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Uncle Tupelo
Uncle Tupelo
Uncle Tupelo
was an alternative country music group from Belleville, Illinois, active between 1987 and 1994. Jay Farrar, Jeff Tweedy, and Mike Heidorn formed the band after the lead singer of their previous band, The Primitives, left to attend college. The trio recorded three albums for Rockville Records, before signing with Sire Records and expanding to a five-piece. Shortly after the release of the band's major label debut album Anodyne, Farrar announced his decision to leave the band due to a soured relationship with his co-songwriter Tweedy. Uncle Tupelo
Uncle Tupelo
split on May 1, 1994, after completing a farewell tour
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Gulf War
Coalition victoryIraqi forces expelled from Kuwait Kuwaiti monarchy restored Destruction of Iraqi and Kuwaiti infrastructure Failed Shia/Kurdish uprisings against the Iraqi government Saddam Hussein
Saddam Hussein
regime of the Iraqi Baathist government retains power in Iraq UN sanctions against Iraq United Nations Security Council Resolution 687 establishes cease-fire terms, beginning of the
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Elvis Presley
Elvis
Elvis
Aaron Presley[a] (January 8, 1935 – August 16, 1977) was an American singer and actor. Regarded as one of the most significant cultural icons of the 20th century, he is often referred to as the "King of Rock and Roll" or simply "the King". Presley was born in Tupelo, Mississippi, and relocated to Memphis, Tennessee, with his family when he was 13 years old. His music career began there in 1954, recording at Sun Records
Sun Records
with producer Sam Phillips, who wanted to bring the sound of African American music
African American music
to a wider audience. Accompanied by guitarist Scotty Moore and bassist Bill Black, Presley was a pioneer of rockabilly, an uptempo, backbeat-driven fusion of country music and rhythm and blues. In 1955, drummer D. J. Fontana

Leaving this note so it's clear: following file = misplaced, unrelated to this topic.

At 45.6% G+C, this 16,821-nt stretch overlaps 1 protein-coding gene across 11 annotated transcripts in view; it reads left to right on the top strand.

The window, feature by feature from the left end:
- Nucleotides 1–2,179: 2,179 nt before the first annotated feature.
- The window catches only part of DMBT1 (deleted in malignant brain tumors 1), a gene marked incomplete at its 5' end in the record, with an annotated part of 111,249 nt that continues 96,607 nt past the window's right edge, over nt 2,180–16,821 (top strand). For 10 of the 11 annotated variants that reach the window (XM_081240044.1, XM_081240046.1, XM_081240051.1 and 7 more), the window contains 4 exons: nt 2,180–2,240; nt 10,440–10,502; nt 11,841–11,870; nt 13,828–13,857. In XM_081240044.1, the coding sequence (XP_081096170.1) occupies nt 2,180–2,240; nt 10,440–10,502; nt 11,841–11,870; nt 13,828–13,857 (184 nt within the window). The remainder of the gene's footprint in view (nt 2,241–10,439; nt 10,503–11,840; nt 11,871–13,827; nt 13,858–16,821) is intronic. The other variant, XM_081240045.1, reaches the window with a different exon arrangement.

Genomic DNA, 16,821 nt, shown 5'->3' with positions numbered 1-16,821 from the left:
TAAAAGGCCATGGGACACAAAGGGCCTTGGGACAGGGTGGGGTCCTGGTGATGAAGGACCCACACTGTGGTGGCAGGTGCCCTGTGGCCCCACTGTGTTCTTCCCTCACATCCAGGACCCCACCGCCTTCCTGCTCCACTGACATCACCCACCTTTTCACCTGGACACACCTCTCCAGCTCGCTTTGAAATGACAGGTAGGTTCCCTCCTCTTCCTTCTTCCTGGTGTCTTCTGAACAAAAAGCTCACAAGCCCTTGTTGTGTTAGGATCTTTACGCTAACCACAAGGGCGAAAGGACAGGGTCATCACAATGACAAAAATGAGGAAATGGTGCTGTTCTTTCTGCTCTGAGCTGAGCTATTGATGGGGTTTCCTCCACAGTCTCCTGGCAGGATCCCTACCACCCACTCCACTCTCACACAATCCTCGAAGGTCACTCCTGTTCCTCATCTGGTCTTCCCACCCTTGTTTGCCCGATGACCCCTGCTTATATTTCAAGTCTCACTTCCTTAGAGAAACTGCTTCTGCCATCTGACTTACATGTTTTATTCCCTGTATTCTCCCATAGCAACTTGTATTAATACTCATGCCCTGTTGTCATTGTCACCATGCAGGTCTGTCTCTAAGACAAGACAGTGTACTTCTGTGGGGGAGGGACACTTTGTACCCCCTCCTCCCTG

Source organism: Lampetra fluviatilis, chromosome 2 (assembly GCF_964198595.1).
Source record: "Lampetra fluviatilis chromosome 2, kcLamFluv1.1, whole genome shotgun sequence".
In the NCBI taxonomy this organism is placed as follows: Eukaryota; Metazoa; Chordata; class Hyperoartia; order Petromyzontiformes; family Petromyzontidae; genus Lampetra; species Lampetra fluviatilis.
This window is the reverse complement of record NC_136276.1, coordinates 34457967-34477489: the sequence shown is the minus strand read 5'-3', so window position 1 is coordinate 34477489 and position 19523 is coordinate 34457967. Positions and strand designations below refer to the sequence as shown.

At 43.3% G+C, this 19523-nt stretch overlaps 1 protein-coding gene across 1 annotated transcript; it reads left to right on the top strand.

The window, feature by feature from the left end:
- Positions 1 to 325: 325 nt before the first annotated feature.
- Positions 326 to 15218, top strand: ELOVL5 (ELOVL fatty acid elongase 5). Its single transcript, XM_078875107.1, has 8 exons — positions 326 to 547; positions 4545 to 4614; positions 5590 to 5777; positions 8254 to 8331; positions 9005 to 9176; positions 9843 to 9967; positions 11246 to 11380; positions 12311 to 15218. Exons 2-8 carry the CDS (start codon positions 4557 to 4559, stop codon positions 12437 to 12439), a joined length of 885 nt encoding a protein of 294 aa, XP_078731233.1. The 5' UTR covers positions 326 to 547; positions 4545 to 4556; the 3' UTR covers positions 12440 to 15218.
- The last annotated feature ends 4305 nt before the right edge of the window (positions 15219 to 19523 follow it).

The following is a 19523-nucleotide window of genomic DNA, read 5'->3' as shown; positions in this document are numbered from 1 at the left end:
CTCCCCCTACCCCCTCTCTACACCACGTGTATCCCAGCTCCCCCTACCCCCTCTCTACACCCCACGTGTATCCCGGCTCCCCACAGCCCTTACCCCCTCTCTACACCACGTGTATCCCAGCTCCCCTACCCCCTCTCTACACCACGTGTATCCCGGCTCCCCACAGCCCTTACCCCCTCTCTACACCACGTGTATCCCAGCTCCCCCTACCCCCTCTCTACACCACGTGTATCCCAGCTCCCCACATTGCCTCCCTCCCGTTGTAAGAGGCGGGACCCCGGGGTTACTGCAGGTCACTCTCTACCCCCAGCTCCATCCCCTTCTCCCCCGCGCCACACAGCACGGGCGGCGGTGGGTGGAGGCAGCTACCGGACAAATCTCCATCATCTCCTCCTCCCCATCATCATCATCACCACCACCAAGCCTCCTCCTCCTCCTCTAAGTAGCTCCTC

D. J

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Working Class
The working class (also labouring class and proletariat) are the people employed for wages, especially in manual-labour occupations and industrial work.[1] Working-class occupations include blue-collar jobs, some white-collar jobs, and most pink-collar jobs
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Rockabilly
Rockabilly
Rockabilly
is one of the earliest styles of rock and roll music, dating back to the early 1950s in the United States, especially the South. As a genre it blends the sound of Western musical styles such as country with that of rhythm and blues,[1][2] leading to what is considered "classic" rock and roll.[3] Some have also described it as a blend of bluegrass with rock and roll.[4] The term "rockabilly" itself is a portmanteau of "rock" (from "rock 'n' roll") and "hillbilly", the latter a reference to the country music (often called "hillbilly music" in the 1940s and 1950s) that contributed strongly to the style
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Punk Rock
Punk
Punk
rock (or "punk") is a rock music genre that developed in the mid-1970s in the United States, United Kingdom, and Australia. Rooted in 1960s garage rock and other forms of what is now known as "proto-punk" music, punk rock bands rejected perceived excesses of mainstream 1970s rock. Punk
Punk
bands typically produced short or fast-paced songs, with hard-edged melodies and singing styles, stripped-down instrumentation, and often political, anti-establishment lyrics. Punk
Punk
embraces a DIY ethic; many bands self-produce recordings and distribute them through independent record labels and other informal channels. The term "punk rock" was first used by certain American rock critics in the early 1970s to describe 1960s garage bands and subsequent acts then perceived as stylistic inheritors. Between 1974 and 1976 the movement now bearing the name "punk rock" emerged
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St. Louis
St. Louis
St. Louis
Lambert International Airport MidAmerica St. Louis
St. Louis
AirportWaterways Mississippi RiverWebsite stlouis-mo.gov St. Louis
St. Louis
(/seɪnt ˈluːɪs/)[10][11][12] is an independent city[13] and major U.S. port in the state of Missouri, built along the western bank of the Mississippi River, which marks Missouri's border with Illinois. The city had an estimated March 22, 2018 population of 308,626[8] and is the cultural and economic center of the Greater St. Louis area (home to 2,807,338 people ), making it the largest metropolitan area in Missouri
Missouri
and the 19th-largest in the United States. Prior to European settlement, the area was a major regional center of Native American Mississippian culture. The city of St. Louis
St

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Blues
Origins of the civil rights movement
Origins of the civil rights movement
· Civil rights movement
Civil rights movement
· Black Power movementPost–civil rights era New Great MigrationCultureStudies Art Business history Black conductors Black mecca Black sc
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Millstadt, Illinois